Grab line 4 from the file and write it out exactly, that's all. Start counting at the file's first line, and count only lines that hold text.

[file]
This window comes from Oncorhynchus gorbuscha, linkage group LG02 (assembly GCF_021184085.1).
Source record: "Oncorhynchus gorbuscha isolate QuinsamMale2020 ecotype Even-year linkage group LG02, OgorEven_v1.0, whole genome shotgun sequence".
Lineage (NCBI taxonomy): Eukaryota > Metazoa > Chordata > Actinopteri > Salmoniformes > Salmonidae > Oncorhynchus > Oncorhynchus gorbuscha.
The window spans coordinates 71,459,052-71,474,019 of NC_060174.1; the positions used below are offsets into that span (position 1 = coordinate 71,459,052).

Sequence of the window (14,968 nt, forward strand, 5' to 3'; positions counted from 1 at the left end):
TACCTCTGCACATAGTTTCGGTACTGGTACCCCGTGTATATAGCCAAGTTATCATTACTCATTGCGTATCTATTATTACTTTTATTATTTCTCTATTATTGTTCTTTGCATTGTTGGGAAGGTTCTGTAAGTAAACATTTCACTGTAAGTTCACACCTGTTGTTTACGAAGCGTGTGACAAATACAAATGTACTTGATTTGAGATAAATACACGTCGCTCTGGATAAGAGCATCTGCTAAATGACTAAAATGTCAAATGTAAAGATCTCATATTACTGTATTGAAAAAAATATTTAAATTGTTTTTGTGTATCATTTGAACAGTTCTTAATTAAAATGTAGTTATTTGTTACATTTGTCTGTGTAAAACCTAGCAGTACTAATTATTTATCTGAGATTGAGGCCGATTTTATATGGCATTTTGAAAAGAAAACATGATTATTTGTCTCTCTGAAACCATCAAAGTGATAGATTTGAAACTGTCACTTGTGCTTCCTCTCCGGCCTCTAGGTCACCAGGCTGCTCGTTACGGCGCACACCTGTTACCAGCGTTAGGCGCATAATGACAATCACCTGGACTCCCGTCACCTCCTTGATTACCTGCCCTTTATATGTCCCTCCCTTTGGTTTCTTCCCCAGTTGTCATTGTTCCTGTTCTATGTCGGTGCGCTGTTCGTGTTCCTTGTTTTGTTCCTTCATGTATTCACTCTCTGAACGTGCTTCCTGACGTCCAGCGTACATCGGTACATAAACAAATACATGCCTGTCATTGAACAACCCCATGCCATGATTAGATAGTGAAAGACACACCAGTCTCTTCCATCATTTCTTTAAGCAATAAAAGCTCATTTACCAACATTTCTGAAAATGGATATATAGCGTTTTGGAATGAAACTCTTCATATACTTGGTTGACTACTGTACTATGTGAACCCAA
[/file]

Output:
The window spans coordinates 71,459,052-71,474,019 of NC_060174.1; the positions used below are offsets into that span (position 1 = coordinate 71,459,052).